|There is a shared secret among the concerned parties aka the shared key||The public key can be shared publicly for anyone to send encrypted messages to that particular person|
|Extremely fast, and requires low computing power||Slower than Symmetric Encryption, and requires a lot of computing power|
|Can encrypt lots of data||Can only be used to encrypt only small amount of data|
|Examples: AES, DES, RC4||Examples: RSA, DSA, Diffie Hellman|
The asymmetric key encryption algorithms like RSA are extremely secure, but they can only be used to encrypt small amount of data, this is why a Hybrid approach is used to perform encryption in most scenarios; where the actual message or data is encrypted via a symmetric key encryption algorithm, and then that symmetric key is encrypted using an asymmetric key encryption algorithm.
Electronic Frontier Foundation has a pretty good explainer about how both of these encryption techniques work, there are basically two ways to go about doing encryption: encrypting data at rest and encrypting data in transit.
Encrypting Data In Transit
Data in transit is the data that is moving over a network from one place to another: sending messages, making audio/video calls, and even browsing the web come in this category where the data is moving from your device, to the app company’s servers, to your recipient’s device accordingly.
There are basically two ways to implement encryption on data that is in transit: transport-layer encryption & end-to-end encryption.
Also known as transport Layer Security or TLS, protects the data as they travel from your device to the server and from the server to your recipient.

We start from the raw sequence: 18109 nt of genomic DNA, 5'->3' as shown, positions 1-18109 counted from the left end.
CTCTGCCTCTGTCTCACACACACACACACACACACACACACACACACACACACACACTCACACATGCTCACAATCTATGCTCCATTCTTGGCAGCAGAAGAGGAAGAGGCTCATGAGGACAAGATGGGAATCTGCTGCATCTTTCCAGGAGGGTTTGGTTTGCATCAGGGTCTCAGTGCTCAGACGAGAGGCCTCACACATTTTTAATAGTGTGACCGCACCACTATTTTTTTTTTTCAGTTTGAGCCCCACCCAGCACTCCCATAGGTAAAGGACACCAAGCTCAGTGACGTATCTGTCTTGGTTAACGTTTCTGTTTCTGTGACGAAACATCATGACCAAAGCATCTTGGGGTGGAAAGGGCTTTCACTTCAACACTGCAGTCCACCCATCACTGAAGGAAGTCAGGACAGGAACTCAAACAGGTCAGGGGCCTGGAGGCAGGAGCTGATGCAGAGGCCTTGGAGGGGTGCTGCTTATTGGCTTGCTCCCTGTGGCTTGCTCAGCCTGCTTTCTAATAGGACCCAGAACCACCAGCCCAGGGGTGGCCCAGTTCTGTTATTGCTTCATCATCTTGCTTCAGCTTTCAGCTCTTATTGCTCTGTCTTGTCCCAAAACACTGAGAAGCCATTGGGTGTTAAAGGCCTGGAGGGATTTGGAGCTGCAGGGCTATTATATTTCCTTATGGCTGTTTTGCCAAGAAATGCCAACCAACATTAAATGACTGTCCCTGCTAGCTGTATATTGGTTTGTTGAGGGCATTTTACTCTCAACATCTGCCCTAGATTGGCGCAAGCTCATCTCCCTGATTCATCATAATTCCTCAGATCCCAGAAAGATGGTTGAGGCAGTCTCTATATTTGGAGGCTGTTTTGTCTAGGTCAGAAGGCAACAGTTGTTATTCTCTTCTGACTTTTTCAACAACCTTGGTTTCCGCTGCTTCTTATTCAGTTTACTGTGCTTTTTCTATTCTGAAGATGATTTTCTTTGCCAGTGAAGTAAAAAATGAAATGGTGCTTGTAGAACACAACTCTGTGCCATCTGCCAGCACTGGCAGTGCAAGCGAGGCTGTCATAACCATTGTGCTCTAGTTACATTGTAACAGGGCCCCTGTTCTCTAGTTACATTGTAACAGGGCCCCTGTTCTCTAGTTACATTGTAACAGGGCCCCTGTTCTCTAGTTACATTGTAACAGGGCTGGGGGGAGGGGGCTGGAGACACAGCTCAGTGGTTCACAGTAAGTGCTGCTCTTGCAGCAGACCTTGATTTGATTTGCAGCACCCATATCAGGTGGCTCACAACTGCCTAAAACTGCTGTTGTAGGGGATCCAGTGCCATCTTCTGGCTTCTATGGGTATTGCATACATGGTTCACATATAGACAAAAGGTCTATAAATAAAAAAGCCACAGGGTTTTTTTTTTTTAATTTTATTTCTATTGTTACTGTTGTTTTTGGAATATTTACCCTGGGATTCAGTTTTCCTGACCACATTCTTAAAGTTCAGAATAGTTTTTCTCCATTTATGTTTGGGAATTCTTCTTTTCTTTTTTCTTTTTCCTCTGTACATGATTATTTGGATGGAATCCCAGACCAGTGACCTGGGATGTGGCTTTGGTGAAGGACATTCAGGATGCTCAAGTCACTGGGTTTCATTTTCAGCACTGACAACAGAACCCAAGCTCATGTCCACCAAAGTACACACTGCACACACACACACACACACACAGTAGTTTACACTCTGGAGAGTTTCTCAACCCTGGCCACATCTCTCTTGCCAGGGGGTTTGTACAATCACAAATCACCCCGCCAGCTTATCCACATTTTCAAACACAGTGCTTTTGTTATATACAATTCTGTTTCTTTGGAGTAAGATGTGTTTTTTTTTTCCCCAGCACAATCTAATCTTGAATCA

In this scenario, your device, the middle server, and the recipient’s device has access to the unencrypted data.
TLS works great when you are browsing the web, not so much, when you are, say, chatting or video calling as the middle server has access to all the data; TLS coupled with end-to-end encryption is the way to go for online communications.
Implementations: HTTPS (Hyper Text Transfer Protocol Secure) & VPN (Virtual Private Network)
End-to-end Encryption or E2E encryption protects data in transit all the way from sender to the receiver.
In this scenario, only you and the recipient has access to the unencrypted data, no one, including the app and their servers, can “listen in” and eavesdrop on your activity.
E2E Encryption works great for online communications, when implemented correctly, our guide on encrypted messaging apps has recommendations, this EFF explainer goes in a bit more depth on how end-to-end encryption works.
Implementations: Off-the-record protocol, Pretty Good Privacy, Signal, and other encrypted messaging apps.